BREXIT Impacts Outsourcing
In this article, Quantum Plus considers the impact of Brexit over coming years to outsourcing for all organisations with outsourcing deals;
• Brexit is already generating uncertainty about relations between the EU and the UK, which in turn has a negative effect on the market.
• Until completion of the separation from the EU, the United Kingdom remains a member of the Union and all parties are obliged to abide by the existing rules. This includes GDPR, due next year, the new European data protection legislation is anticipated to catch many organisations out.
• Brexit and now the UK snap election have brought about a reduction in the value of the pound, which makes services abroad, including outsourcing, more expensive from Britain. Outsourcing to Eurozone countries such as Estonia and Slovenia and in offshore locations such as India, and China are now more expensive from Britain, because of the cheaper pound.
• Because of the lower pound, non-Euro countries (Hungary, Poland and the Czech Republic) are becoming more attractive for British business partners as an outsourcing location.
• Following Brexit, Britain may well experience a skill shortage, especially if labour movement into Britain is restricted. Despite the effect of currency, a skills shortage is likely to increase wages in Britain and hence increase the push towards outsourcing to cost effective near-shore and offshore locations, where skilled resources are more generally available and freedom of movement applies.
• The above impacts are likely to increase outsourcing to cost effective nearshore locations. The increased volume and ongoing competition, will in turn keep supplier rates relatively low, this will benefit the customer market for deals that have the appropriate contractual deal principles in place, but can introduce risk for those that are unprepared.
• As Brexit is a relatively new situation, the market responses are still emerging. However, discussions with our clients show that the following approaches are being adopted within outsourcing deals to mitigate Brexit risks:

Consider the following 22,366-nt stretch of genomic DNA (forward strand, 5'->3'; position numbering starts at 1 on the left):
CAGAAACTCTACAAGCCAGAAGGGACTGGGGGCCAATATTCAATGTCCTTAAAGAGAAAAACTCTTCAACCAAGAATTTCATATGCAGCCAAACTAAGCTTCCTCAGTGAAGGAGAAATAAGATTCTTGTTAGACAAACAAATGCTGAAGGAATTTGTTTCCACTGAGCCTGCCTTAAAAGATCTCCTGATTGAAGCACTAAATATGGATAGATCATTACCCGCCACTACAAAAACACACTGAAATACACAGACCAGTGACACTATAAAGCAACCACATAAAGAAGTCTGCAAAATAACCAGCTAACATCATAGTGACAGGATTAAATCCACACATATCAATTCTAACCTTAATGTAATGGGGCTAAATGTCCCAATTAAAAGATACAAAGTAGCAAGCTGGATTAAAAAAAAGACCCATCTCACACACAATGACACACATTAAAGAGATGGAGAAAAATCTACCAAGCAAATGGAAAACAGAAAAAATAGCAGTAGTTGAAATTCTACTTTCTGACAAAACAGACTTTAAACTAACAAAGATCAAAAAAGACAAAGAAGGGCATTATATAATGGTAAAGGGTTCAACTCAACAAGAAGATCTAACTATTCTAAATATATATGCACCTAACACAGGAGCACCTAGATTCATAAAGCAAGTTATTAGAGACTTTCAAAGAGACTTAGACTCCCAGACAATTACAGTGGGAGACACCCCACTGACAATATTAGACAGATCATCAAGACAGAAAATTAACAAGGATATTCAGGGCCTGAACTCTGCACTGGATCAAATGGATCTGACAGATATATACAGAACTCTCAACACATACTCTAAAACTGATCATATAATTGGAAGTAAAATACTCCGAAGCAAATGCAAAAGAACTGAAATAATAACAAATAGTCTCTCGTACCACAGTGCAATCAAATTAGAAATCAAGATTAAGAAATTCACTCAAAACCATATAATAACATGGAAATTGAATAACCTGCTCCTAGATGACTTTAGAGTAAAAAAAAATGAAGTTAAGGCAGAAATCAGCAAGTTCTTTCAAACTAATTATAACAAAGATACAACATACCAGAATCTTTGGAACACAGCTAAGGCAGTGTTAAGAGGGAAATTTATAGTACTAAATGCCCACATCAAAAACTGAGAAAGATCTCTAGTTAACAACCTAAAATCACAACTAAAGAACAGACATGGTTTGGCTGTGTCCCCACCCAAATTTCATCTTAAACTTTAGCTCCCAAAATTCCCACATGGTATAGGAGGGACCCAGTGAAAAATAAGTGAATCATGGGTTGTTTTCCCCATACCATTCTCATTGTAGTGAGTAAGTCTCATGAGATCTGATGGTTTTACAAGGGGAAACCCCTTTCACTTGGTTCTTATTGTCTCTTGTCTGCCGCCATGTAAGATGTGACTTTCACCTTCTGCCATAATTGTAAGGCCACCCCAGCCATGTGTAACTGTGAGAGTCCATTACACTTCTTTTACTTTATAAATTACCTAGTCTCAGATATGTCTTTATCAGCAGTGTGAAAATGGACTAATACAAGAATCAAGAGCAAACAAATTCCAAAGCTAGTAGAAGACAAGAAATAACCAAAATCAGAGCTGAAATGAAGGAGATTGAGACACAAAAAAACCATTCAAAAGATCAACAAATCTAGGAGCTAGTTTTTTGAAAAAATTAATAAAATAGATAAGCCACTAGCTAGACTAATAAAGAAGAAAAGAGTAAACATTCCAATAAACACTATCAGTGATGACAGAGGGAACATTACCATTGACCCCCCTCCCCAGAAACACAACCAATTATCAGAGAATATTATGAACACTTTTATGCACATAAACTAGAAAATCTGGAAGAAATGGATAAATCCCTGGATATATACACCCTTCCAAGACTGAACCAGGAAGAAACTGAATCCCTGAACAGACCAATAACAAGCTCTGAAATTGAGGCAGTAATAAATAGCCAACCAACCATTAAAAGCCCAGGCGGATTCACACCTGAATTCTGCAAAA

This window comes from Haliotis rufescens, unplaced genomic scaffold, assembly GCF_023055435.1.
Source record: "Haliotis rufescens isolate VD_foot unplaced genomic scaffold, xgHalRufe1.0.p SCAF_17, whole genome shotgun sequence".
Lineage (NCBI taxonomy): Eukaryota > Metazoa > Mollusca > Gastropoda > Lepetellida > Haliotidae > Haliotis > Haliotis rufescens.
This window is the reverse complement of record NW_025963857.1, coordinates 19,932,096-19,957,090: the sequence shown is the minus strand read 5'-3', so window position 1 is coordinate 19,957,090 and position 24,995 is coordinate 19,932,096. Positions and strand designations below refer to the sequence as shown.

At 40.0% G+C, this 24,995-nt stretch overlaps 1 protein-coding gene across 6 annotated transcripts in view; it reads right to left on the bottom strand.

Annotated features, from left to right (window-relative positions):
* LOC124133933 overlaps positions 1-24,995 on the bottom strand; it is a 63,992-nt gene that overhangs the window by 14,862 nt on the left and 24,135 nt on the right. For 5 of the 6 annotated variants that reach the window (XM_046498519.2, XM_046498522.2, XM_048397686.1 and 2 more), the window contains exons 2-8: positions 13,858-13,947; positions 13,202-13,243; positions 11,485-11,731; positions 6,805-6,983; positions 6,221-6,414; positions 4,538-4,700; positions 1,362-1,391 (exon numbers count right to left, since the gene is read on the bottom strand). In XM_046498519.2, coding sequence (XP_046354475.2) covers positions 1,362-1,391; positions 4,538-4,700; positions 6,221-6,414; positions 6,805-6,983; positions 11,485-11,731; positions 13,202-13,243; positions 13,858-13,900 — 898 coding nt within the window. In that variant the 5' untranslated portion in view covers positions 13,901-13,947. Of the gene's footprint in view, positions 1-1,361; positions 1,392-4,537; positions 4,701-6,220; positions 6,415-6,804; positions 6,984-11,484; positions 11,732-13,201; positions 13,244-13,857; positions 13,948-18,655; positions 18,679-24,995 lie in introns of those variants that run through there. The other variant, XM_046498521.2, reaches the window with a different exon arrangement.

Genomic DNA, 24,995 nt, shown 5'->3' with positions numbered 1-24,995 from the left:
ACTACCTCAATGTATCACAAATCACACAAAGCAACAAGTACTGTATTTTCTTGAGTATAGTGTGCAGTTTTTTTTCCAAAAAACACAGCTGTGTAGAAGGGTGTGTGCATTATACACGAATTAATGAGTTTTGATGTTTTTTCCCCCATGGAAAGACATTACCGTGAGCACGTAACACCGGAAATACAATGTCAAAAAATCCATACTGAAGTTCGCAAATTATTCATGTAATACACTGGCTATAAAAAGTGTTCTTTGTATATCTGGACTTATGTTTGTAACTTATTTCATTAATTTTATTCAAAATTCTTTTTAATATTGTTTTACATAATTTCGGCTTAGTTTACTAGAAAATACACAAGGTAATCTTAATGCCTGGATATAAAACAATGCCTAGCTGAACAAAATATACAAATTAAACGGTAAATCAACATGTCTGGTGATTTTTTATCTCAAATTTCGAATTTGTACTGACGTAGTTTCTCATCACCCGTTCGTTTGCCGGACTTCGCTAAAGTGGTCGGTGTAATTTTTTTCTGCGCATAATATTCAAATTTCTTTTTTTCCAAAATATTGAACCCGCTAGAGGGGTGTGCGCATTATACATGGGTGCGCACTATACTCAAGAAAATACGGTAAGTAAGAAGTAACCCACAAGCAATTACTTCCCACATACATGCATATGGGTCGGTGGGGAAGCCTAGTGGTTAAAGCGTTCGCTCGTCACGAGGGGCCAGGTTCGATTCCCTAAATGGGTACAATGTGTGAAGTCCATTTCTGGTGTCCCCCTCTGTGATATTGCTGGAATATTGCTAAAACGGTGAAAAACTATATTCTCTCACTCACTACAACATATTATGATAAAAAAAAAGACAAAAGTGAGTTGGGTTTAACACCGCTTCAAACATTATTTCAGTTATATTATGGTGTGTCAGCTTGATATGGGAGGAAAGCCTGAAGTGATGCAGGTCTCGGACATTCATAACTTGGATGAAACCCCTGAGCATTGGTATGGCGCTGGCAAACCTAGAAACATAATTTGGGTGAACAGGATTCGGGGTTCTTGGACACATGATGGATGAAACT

- Where possible, the client will contract through a legal entity within the remaining EU countries (and preferably in the country in which the services are being delivered) and will insist in the supplier doing the same i.e. avoiding UK entities as the impact on legal rights, trading tariffs etc.
- Clients are considering the impact of relocating UK shared service delivery resource into low cost EU locations as the impact of inter-company trading is uncertain post Brexit.
• Staffing related issues such as the potential for reduced freedom of movement and impacts on the Acquired Rights Directive/ TUPE are also leading to uncertainty and may affect the rights of individuals and the ability to deliver services from UK locations and for UK nationals working in EU locations. This is impacting the choice of location of shared service centres.
• Currency is again an issue with Brexit (and potential further breakup of the EU) having an impact on the Euro. This may further strengthen the argument to contract in non-Euro European currency such as the Zloty which is more removed from impact of economic changes driving currency fluctuations in the Eurozone.
• Skills shortages in Britain will increase a push towards nearshore locations. This may inflate salaries, increase staff churn and threaten the availability of skilled staff in country to service the market.
• Customers should ensure that contractual deal principles protect against risks such as key staff movement, knowledge retention, staff training, skills and capability and other associated staffing risks.
• As a result of Brexit, the US political environment etc., customers are now realising the risk associated with having supplier staff based in a capability centre/ single location. Consideration should be given to spreading the risk and ensuring that options remain open to protect against the uncertainty.
• Also, it is important to provide as much flexibility as possible around termination for convenience of outsourcing arrangements. A “Brexit” termination clause could be considered with the right of exit and /or partial exit for any services which are adversely impacted as a result of the Brexit, or similar political situations.
When all is said and done, the crucial point is to be clear about your sourcing strategy and associated roadmap, identifying and addressing risks now and mitigating where possible. Take time today to straighten out your existing outsourcing, prepare now for your future outsourcing deals and you will be much better placed to cope with today's uncertain political and economic climates. We’re happy to come and chat to you about the impact of Brexit, your sourcing strategy and roadmap, get in touch at email@example.com .